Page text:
Now, this wasn't always quite as big of a deal, because sport wasn't always the multi-billion dollar industry and 24-hour news cycle that it has become. And in those less serious times, there have been some teams that have taken on a bit of a vagabond identity. Look at the A's. They've gone from Philadelphia to Kansas City to Oakland, and now maybe San Jose.* In basketball, the Rochester Royals became the Cincinnati Royals, became the Kansas City Kings, and now the Sacramento Kings. And maybe now the Anaheim Kings. And the Buffalo Braves became the San Diego Clippers, and now the LA Clippers. Teams with that background don't generate quite the same kind of fury as teams that have truly become connected with their city. Teams like the Colts. The Browns. The Super Sonics.
*But maybe not, because the Giants say that's moving into their back yard. I don't really know if it's any more back yard than being able to see the A's stadium from the Giants' stadium, but that's the argument. So the A's might be in for an even bigger move than originally planned.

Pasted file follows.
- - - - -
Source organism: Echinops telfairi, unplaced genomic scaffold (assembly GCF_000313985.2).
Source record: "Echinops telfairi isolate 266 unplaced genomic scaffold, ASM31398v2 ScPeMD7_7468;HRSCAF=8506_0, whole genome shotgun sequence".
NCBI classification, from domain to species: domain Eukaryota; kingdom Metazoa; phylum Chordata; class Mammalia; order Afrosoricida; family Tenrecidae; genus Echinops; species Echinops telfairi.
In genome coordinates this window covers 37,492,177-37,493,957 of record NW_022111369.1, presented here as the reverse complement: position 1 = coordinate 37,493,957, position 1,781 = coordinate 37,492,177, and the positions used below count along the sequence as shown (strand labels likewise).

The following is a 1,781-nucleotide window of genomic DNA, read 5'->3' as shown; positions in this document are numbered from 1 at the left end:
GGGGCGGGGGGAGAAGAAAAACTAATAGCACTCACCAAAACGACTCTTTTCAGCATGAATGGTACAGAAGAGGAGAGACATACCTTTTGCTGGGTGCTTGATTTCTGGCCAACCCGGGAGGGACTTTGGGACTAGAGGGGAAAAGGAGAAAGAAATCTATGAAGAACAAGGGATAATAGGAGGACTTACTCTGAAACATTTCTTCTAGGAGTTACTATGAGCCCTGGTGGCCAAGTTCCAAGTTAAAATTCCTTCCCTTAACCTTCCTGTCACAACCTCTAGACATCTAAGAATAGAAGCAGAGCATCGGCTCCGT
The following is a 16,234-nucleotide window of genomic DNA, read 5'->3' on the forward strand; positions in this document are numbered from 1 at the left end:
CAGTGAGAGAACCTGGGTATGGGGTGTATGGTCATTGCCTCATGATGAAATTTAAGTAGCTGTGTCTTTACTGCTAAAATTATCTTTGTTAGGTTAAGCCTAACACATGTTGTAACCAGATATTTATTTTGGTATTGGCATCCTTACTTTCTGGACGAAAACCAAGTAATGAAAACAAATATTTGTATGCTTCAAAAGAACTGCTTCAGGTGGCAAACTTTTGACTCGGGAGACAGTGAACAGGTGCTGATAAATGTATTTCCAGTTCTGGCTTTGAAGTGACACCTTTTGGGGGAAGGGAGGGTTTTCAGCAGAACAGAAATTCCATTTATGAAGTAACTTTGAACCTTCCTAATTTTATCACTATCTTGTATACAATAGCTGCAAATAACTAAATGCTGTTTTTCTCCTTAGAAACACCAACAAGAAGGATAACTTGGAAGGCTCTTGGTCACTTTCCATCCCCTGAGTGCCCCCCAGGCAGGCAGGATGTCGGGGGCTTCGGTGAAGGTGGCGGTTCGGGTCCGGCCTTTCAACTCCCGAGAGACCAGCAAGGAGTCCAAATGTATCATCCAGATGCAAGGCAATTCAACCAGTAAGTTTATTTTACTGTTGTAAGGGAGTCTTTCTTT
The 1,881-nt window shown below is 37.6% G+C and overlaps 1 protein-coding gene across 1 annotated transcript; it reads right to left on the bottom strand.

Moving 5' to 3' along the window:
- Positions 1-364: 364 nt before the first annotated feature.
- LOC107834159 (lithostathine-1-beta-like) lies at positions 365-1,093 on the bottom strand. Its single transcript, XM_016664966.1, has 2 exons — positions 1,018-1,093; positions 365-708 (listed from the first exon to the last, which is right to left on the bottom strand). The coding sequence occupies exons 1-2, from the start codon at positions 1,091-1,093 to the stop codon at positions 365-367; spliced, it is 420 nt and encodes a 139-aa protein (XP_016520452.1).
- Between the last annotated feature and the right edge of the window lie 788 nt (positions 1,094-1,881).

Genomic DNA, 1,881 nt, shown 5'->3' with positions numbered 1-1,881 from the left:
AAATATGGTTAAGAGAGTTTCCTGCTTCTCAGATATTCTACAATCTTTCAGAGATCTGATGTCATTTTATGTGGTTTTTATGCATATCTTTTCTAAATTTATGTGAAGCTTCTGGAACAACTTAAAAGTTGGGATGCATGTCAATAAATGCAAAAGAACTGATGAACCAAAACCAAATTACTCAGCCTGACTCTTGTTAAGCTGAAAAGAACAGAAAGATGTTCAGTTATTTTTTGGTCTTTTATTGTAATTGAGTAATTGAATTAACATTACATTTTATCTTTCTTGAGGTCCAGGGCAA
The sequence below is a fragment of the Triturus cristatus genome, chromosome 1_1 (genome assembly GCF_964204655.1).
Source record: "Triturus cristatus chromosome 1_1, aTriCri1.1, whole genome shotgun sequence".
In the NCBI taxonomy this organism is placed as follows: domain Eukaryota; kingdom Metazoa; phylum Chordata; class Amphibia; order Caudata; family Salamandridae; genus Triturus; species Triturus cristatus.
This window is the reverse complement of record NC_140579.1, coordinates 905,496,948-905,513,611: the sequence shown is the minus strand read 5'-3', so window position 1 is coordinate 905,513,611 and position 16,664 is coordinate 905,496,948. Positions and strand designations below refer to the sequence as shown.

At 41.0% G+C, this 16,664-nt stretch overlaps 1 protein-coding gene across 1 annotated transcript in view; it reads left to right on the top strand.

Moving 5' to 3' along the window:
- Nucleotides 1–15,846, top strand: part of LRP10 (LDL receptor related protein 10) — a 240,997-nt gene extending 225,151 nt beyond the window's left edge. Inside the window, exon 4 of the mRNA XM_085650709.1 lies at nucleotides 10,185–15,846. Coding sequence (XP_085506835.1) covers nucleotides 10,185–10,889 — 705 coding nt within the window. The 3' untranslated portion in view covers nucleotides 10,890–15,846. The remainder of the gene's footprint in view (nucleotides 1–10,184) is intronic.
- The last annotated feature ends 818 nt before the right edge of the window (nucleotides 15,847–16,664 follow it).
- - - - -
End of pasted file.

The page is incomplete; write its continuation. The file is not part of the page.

This is one area that, Bud Selig or no Bud Selig, baseball tends to do better with. Maybe because the teams are older and generally more entrenched than basketball or football teams. The only team that's moved in my lifetime was the Montreal Expos. And, frankly, take a look in the stands at those games the last decade in Canada would tell you why. Clearly, Montreal wasn't going to notice the loss of the Expos. But if a team like the Cubs or Cardinals, or one of the New York teams were to move? That would be a travesty. And, luckily enough, we have a good example of that. The Giants and Dodgers, as you might be aware, were once New York teams. It was probably a good move for baseball to put some teams out on the west coast, but if they had to do it over again, MLB would probably handle things a bit differently.*
*Actually, the St. Louis Browns were going to be the first west coast team, but Pearl Harbor changed those plans. You now know the Browns as the Baltimore Orioles. Notice the name change?
Anyway, it's just interesting to me how teams become so entrenched in their communities, and yet, in many cases, the community has no real sway over the team. I wonder if there will come a day when most teams will follow the Green Bay model. You have to admit, being publicly owned hasn't hurt them the past several years.